domesticated clutter demonstrated
Lately my already tenuous hold on household order has slipped. Luckily I love irony, or the irony of creating chaos by writing about it would be killing me.
But I do and it’s not, and I am somewhat saved from chaos by some fail-safes I prepared earlier.
Like: the fact that I already had my bases covered for the eventuality of disorder prevailing (because it was going to happen, someday, somehow). Three kids, two adults and a dog living in 85m2 was always going to be a challenge, as I’ve mentioned before.
open shelf storage
What has saved my home from uglitude is:
1) accepting that there will be clutter
2) utensils and appliances that are functional as well as beautiful, or well hidden
3) finding creative storage spaces (from vertical storage behind doors to windowsills – such underutilized areas in minimalist philosophy!)
vertical storage for hats, scarves and necklaces
occupied – these bags store things as various as baby slings and picnic tableware
my jugs on display. Ok, my ju-g.
I cannot help myself – I love my giant peg, and my yellow duckies
4) keeping it eclectic (matchy-matchy is far harder to achieve by shopping second hand. Plus, it’s really, really dull.)
plain shade wrapped in a shawl atop a stack of home magazines – storage for shawl + hair decoration + magazines = boheme bedside table and lamp
5) going with a boheme vibe which kind of soaks up, or embraces, clutter.
My feelings on clutter are this: it’s better not to have it. I regularly go through our cupboards and throw as much as I can out – which is never ever enough to go minimalist, even were I so inclined. So, if you are going to have clutter – and for some of us it’s inevitable (and apparently for the sake of creativity you’re better off not getting up hung up over it anyway, according to this comforting little piece) – you must, like the Borg, learn to assimilate.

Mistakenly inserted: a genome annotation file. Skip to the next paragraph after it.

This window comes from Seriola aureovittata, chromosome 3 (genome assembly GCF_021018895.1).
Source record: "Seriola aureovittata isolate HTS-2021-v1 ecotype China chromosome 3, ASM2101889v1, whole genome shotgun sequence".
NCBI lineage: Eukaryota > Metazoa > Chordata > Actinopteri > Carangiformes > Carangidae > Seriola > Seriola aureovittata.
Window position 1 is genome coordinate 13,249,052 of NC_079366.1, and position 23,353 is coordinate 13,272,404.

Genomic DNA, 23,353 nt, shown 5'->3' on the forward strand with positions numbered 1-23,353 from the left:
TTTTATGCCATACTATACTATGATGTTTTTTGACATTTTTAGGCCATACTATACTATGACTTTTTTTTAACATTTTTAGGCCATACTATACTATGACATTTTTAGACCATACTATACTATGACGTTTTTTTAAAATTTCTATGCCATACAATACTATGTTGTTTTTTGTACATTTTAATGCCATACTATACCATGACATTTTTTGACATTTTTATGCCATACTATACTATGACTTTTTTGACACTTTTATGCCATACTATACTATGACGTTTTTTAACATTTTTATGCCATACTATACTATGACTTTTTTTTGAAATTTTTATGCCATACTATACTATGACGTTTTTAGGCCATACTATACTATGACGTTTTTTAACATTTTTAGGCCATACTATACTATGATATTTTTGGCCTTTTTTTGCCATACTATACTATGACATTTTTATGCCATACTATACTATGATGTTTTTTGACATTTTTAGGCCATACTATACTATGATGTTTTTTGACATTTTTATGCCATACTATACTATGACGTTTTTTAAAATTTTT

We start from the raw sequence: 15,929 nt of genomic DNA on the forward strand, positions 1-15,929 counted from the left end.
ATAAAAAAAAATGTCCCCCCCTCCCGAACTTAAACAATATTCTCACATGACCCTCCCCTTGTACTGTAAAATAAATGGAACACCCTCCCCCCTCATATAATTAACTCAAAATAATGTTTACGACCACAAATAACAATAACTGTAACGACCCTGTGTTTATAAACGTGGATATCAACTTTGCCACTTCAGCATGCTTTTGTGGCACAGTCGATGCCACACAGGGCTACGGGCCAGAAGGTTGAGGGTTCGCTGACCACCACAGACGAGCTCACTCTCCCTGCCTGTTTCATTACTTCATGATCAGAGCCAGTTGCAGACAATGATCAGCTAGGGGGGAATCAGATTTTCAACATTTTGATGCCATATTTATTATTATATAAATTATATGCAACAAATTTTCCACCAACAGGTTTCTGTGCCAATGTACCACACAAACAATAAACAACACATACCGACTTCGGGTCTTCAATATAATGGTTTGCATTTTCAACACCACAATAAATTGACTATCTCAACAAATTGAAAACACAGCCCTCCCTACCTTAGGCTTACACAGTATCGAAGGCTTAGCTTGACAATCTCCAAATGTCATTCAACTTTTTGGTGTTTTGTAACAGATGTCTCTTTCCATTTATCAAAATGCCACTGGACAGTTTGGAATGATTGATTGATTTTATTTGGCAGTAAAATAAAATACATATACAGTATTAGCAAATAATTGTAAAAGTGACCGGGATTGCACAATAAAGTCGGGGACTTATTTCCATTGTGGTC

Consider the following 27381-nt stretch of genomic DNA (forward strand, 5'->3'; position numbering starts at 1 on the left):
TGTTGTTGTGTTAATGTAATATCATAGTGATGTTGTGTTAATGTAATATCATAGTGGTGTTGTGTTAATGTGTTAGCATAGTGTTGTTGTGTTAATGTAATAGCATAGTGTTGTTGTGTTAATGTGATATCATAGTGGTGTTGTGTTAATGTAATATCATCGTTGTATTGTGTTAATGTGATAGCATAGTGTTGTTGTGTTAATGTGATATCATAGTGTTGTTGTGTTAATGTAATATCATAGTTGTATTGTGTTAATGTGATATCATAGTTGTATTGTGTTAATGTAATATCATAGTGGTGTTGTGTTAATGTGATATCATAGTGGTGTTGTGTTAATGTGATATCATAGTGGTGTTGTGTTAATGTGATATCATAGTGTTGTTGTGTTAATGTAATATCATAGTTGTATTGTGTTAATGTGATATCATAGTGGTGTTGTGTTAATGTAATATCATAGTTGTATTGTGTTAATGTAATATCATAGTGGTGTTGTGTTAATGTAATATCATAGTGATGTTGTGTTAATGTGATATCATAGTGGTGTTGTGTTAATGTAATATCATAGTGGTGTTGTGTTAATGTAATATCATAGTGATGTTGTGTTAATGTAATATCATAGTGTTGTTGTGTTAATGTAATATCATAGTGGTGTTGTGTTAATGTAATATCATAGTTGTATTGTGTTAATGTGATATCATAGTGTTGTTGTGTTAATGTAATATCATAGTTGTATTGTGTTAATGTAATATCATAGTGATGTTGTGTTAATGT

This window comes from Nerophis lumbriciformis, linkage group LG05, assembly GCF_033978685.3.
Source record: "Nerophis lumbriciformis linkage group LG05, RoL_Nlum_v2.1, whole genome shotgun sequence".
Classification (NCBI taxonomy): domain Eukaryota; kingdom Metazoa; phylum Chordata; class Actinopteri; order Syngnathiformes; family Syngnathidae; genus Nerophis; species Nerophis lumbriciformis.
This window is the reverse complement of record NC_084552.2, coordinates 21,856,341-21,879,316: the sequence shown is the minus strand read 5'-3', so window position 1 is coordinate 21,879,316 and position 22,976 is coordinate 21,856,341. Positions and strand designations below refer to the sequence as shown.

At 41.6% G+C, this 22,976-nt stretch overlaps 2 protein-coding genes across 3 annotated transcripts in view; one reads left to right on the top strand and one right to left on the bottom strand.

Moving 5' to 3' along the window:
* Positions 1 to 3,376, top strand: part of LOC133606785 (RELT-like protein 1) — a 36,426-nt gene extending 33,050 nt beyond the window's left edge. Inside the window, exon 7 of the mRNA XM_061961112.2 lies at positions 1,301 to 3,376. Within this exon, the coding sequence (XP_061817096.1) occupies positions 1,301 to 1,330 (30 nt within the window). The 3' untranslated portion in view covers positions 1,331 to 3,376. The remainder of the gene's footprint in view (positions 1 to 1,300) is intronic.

Thus, all our utensils and stationery and paperwork, toys, schoolbags and hoarded treasures are either in and of themselves visually appealing, displayed appealingly, or contained in something visually appealing, or at the very least tidy. I collect containers of all sorts when I come across them especially for those little odds and sods which end up lying around until they’re rehomed.
fabric covered container
Someone commented in response to my post on beauty and discrimination how unnecessary it seemed to choose between intelligence and attractiveness when a person could embrace both as a gift. Broadening the point, I get the feeling that greenies like me (and busy mommies) have a tendency to eschew attractive surroundings, assuming, I think, that busy and/or frugal lifestyles cannot or should not also accommodate beauty. But me, I am an artiste, and uglitude sucks my energy and disorders my mind. But I don’t think it’s just me being precious, I think we all function more efficiently in comely environs. Humans are biologically programmed for aesthetic pleasure, so I don’t feel a little bit bad, even as an environmentally-conscious greeny, for desiring attractive surroundings. I’m convinced it enables me to be more productive and creative.